Pain Medication

Use the pain medication as directed by Dr Chun and his staff at the surgery and or consult appointment. To review, you should begin taking pain medication as soon as you feel the local anesthetic wearing off. For mild to moderate pain, 1 or 2 Tylenol or Extra Strength Tylenol may be taken every 6 hours for patients over the age of 12 years. Ibuprofen (Advil, Motrin) may be taken instead of Tylenol and is often reported to work better. Ibuprofen bought over the counter comes in 200 mg tablets: 2-3 tablets may be taken every six to eight hours for patients over age of 12 years as needed for pain. For severe pain, the prescribed narcotic medication should be taken as directed. You should not drive, operate machinery or make important decisions while on narcotic pain medications. If the medication doesn’t seem to be working then call the office for further instructions. If the pain does not begin to subside in 3 days, or increases after 3 days, or you do not think it is working please call our office for advice.

Wearing your Prosthesis or Nightguards

Partial dentures, flippers, or full dentures should not be used immediately after surgery if they have not been brought to the surgery for adjustment until your post-operative appointment when it can therefore be checked and adjusted for proper fit. Please contact the office if there is any question. If you have a temporary “flipper” or “provisional prosthesis/denture” to wear immediately after the surgery and it causes irritation or soreness to the to the area after the numbness in the area is gone then it should be removed and the doctor called to advised of this problem. The tissue in the area often swells to maximum in 2-3 days after surgery so if it is removed for a long duration in this time period it may be difficult to replace the denture or flipper back into the mouth. A good fit of the flipper will not press significantly on the gums in the area of the surgery. If it does, this can cause ulceration of the wound edges and breakdown of the suture margins which will lead to loss of the graft. If you have questions about the fit of your flipper, partial or complete denture, do not wear it until your general dentist or our office can see you.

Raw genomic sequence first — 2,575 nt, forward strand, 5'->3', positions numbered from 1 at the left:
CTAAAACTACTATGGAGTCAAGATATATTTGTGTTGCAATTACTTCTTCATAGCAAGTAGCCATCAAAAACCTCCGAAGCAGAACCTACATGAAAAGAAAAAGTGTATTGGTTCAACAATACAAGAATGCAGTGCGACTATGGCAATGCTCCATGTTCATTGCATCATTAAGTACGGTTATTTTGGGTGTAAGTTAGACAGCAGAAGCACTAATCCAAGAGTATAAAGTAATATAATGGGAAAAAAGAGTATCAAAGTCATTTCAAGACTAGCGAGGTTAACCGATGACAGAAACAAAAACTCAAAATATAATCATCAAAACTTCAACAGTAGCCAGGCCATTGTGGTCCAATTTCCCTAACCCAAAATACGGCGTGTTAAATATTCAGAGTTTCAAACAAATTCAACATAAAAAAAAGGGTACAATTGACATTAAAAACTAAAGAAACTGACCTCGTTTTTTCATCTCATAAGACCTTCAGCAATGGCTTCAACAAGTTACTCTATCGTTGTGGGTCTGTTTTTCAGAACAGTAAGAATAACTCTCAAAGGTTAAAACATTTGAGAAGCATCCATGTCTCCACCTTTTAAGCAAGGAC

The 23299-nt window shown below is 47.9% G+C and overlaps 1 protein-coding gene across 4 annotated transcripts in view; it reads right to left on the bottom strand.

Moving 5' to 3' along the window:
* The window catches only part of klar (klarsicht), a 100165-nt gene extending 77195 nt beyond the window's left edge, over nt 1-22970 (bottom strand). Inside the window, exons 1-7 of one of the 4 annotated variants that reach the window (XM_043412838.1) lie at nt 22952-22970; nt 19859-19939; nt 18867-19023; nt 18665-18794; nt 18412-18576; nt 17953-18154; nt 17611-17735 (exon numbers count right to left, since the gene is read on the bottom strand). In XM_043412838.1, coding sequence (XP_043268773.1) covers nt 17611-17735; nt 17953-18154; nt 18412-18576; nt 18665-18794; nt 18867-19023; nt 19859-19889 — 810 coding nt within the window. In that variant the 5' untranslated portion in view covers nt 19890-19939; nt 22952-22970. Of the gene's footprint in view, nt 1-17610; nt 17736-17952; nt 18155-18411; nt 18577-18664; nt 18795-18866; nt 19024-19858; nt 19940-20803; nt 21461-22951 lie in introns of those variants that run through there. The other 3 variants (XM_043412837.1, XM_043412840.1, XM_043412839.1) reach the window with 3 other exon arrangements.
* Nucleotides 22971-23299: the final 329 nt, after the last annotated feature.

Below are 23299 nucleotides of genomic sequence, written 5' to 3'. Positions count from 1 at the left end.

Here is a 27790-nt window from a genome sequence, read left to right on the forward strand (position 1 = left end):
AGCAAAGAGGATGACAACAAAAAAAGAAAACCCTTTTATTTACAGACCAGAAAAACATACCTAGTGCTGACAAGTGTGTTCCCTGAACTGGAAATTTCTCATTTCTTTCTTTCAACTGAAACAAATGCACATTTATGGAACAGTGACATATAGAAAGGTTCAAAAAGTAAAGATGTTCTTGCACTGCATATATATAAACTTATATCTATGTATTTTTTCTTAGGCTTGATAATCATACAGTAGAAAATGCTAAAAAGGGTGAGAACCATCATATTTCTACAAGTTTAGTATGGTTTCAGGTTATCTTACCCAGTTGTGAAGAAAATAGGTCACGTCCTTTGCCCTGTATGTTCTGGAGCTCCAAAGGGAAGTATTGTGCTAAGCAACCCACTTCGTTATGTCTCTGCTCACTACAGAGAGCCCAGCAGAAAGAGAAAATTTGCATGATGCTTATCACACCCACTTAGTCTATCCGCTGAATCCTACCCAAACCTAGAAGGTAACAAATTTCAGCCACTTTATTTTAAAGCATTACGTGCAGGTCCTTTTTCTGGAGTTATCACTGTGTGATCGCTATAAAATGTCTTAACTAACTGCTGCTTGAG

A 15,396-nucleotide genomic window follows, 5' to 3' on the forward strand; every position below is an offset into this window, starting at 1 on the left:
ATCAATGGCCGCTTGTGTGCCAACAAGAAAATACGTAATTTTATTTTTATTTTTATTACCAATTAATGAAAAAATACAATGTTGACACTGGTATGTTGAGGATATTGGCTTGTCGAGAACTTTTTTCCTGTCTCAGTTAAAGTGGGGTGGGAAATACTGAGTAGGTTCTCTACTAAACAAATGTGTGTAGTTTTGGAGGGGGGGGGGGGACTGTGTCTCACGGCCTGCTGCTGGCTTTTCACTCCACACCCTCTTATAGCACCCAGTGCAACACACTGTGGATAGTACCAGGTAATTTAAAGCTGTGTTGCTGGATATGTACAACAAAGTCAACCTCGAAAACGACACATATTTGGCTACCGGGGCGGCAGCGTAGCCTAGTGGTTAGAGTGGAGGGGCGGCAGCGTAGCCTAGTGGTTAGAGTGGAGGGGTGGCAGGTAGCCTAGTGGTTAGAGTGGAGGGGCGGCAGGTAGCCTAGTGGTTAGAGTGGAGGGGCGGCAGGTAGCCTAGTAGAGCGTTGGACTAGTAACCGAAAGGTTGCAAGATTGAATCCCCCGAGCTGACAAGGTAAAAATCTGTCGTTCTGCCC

Do not smoke for at least 2 months after surgery, if at all for life. As discussed at your consultation, smoking has proven to dramatically increase the risk of bone graft augmentation failure.


You will need to keep physical activities to a minimum immediately following surgery for the first day. For larger bone grafts we recommend no physical exertion for four to five days after the surgery. If you are considering exercise, you should realize that throbbing or bleeding may occur which may make you discontinue your exercising. Be aware that your normal nourishment intake is reduced and exercise may further weaken you. If you get light headed, stop exercising.